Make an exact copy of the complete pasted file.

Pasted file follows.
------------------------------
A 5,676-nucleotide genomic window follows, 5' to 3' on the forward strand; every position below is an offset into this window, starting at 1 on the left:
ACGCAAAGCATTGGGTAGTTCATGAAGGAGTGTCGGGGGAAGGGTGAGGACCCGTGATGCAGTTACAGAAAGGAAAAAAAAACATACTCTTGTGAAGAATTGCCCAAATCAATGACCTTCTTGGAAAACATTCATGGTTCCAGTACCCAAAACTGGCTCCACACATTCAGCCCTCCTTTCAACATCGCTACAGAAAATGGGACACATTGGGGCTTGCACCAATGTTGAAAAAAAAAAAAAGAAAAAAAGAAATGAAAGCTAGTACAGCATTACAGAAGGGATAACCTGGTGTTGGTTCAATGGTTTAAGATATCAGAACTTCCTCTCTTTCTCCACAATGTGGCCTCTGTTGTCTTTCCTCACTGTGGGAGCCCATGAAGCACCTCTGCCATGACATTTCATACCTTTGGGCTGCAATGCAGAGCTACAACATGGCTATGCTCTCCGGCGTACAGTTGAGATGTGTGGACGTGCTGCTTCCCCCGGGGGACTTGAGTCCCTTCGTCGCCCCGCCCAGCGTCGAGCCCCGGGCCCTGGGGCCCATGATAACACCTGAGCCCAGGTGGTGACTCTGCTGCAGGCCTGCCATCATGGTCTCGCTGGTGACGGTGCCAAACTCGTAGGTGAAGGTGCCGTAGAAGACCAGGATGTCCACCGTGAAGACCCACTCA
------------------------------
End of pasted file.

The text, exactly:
A 5,676-nucleotide genomic window follows, 5' to 3' on the forward strand; every position below is an offset into this window, starting at 1 on the left:
ACGCAAAGCATTGGGTAGTTCATGAAGGAGTGTCGGGGGAAGGGTGAGGACCCGTGATGCAGTTACAGAAAGGAAAAAAAAACATACTCTTGTGAAGAATTGCCCAAATCAATGACCTTCTTGGAAAACATTCATGGTTCCAGTACCCAAAACTGGCTCCACACATTCAGCCCTCCTTTCAACATCGCTACAGAAAATGGGACACATTGGGGCTTGCACCAATGTTGAAAAAAAAAAAAAGAAAAAAAGAAATGAAAGCTAGTACAGCATTACAGAAGGGATAACCTGGTGTTGGTTCAATGGTTTAAGATATCAGAACTTCCTCTCTTTCTCCACAATGTGGCCTCTGTTGTCTTTCCTCACTGTGGGAGCCCATGAAGCACCTCTGCCATGACATTTCATACCTTTGGGCTGCAATGCAGAGCTACAACATGGCTATGCTCTCCGGCGTACAGTTGAGATGTGTGGACGTGCTGCTTCCCCCGGGGGACTTGAGTCCCTTCGTCGCCCCGCCCAGCGTCGAGCCCCGGGCCCTGGGGCCCATGATAACACCTGAGCCCAGGTGGTGACTCTGCTGCAGGCCTGCCATCATGGTCTCGCTGGTGACGGTGCCAAACTCGTAGGTGAAGGTGCCGTAGAAGACCAGGATGTCCACCGTGAAGACCCACTCA